If only we could figure out a way to achieve work/life balance, we'd be so much happier in every sphere of our lives, and so would the people who love us. That's the conventional wisdom, anyway.
I've done a lot of thinking about this and I can't say I agree. In fact, I believe we've been looking at this issue through the wrong lens. As a result, all we've accomplished, at least as far as I can tell, is to drive ourselves crazy. So here's my two cents: I don't think entrepreneurs can achieve work-life balance. What's more, I don't think we should even be trying.
When you're an entrepreneur, you don't have a job--at least not in the conventional sense of that word. You have a calling. And unlike a job, a calling defines you as a person. It's who you are.
That's why it's not realistic--or even advisable-- to ask an entrepreneur to shut the door on work at the end of the day. It's like asking someone to shut the door on their entire being. We don't become different people when we get to the office, so the idea that we can chop ourselves up into schizophrenic bits when we leave just doesn't make a whole lot of sense.
Those of us lucky enough to have a calling love what we do. We don't view work as something to be escaped or sloughed off at the end of the day. And that's something to celebrate, not feel bad about, in my opinion. Loving what you do every day so much that you don't want your workday to end—how awesome is that?
When you have a calling, you're always going to be juggling time and commitments. That's just the way it is. And you're not going to think about the various parts of your life as separate compartments, because, as I said, they're all fundamentally part of your identity. That's why it's frustrating to pick up a magazine and find articles about how entrepreneurs can and should juggle the various parts of their lives. Just once, I'd love to see an article that acknowledges the fact that there isn't any separation--and what's more, there shouldn't be.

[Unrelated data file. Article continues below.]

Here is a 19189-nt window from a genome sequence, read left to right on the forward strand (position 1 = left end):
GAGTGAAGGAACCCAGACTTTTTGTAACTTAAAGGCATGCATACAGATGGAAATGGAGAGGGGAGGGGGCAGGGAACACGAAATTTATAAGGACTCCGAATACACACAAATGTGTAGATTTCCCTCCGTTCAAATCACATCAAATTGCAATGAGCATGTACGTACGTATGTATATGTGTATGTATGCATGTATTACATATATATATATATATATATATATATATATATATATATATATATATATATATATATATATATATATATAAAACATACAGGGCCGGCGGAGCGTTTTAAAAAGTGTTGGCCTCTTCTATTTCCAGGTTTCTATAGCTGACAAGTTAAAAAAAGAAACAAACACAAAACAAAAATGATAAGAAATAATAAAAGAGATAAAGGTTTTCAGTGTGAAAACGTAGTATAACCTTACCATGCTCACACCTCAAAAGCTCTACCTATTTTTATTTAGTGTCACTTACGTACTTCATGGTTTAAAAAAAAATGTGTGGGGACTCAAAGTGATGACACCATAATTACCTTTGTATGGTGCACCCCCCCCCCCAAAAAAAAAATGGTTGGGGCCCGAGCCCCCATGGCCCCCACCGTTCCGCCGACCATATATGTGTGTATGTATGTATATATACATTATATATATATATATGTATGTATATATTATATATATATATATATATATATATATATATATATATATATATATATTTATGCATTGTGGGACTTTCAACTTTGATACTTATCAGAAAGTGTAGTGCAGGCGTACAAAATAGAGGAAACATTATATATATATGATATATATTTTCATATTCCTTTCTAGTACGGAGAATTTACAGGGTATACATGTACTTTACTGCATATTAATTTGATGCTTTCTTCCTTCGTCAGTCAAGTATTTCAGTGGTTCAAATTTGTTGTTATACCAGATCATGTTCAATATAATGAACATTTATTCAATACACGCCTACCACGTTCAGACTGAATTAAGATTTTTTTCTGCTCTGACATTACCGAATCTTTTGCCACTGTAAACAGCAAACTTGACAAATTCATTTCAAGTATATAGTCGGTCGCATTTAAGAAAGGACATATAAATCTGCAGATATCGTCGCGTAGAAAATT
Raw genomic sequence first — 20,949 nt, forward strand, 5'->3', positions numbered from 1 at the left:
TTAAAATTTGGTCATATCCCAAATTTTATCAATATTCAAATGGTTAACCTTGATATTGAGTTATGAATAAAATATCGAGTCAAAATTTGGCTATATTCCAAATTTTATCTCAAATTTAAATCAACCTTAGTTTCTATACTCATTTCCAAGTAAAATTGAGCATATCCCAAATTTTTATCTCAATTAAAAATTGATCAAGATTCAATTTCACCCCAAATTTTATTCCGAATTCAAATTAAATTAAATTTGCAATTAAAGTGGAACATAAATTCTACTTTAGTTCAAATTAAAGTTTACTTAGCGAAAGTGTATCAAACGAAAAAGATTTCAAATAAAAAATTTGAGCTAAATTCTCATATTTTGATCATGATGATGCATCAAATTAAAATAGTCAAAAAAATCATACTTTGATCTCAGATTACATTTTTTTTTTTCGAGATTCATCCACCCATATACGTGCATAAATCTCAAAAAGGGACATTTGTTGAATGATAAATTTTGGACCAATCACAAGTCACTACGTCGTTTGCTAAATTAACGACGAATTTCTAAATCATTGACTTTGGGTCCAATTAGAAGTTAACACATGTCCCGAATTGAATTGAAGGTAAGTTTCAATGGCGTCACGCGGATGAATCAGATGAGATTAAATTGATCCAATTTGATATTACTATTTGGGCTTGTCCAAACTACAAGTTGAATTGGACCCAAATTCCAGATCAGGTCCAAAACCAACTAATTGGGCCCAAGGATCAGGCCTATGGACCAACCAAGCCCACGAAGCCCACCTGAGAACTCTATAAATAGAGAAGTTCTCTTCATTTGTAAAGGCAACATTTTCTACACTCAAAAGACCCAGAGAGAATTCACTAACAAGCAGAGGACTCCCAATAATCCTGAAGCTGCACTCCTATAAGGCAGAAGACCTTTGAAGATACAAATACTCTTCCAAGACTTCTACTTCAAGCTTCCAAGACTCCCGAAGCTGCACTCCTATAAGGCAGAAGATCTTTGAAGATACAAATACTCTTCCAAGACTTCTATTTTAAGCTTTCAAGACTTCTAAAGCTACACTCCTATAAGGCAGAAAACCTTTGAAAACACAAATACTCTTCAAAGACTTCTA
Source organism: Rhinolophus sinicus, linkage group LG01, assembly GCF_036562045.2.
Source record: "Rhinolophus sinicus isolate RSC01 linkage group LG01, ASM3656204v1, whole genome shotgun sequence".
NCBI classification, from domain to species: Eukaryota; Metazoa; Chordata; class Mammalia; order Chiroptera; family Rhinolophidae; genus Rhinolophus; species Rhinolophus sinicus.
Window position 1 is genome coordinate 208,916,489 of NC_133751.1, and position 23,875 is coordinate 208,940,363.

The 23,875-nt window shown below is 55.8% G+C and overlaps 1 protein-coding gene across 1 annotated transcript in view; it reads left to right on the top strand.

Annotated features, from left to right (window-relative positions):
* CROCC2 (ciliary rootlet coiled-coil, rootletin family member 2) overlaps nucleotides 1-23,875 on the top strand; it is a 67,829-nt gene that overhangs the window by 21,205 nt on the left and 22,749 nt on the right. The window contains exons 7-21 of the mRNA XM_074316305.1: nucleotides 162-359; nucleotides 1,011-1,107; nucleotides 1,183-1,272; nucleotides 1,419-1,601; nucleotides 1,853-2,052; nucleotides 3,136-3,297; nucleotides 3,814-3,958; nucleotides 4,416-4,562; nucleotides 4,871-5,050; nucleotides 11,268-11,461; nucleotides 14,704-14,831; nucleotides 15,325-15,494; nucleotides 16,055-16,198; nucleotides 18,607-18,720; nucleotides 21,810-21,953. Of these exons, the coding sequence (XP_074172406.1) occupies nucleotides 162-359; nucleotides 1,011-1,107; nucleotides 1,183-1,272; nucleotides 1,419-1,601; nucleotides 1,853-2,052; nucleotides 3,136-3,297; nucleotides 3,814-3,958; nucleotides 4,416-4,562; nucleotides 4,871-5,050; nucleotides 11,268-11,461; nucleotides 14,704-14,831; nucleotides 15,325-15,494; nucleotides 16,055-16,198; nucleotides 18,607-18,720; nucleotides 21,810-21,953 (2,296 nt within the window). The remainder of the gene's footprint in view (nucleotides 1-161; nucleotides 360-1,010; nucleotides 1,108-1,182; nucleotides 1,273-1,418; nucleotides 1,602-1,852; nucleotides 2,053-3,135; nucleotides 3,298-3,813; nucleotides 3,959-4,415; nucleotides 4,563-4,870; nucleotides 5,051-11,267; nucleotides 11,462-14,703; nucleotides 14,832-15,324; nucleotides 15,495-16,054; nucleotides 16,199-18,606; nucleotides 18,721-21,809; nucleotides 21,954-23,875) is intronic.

The problem with the entrenched thinking is that it instills guilt. Buying into the notion that work and life are separate and should be perfectly, evenly balanced is a great way to make you feel that there's something wrong with you for failing to achieve it.
You'll read those articles and you'll figure there's some magic answer you're missing but that everybody else has figured out, and you'll decide that they must be better parents, partners or entrepreneurs than you are, because you're always falling short—so you'd better try harder. Well, I've been down that road and I'm back with some news from the front: that way lies madness.
A while back, when Nora Ephron passed away, I re-read a speech she once made to young (and all female) graduates at Wellesley College, her alma mater. Ephron said something that beautifully captures the way I feel about life and the entrepreneurial lifestyle: "Maybe young women don't wonder whether they can have it all any longer, but in case of you are wondering, of course you can have it all. What are you going to do? Everything is my guess. It will be a little messy, but embrace the mess. It will be complicated, but rejoice in the complications. It will not be anything like what you think it will be like, but surprises are good for you. And don't be frightened: you can always change your mind. I know: I've had four careers and three husbands."
I love the idea of embracing the mess. I honestly believe that once you do your life will improve inordinately. Why? Because you'll be doing something that makes you feel happy and fulfilled, and in my experience when people are happy and fulfilled, many good things flow from that contentment, not only within their own lives, but outward, to the lives of those around them.
So what do you think? Do I have this all wrong? Should we still focus on trying to achieve that elusive balance between our professional and personal lives? I'd sure love to hear from you on this one.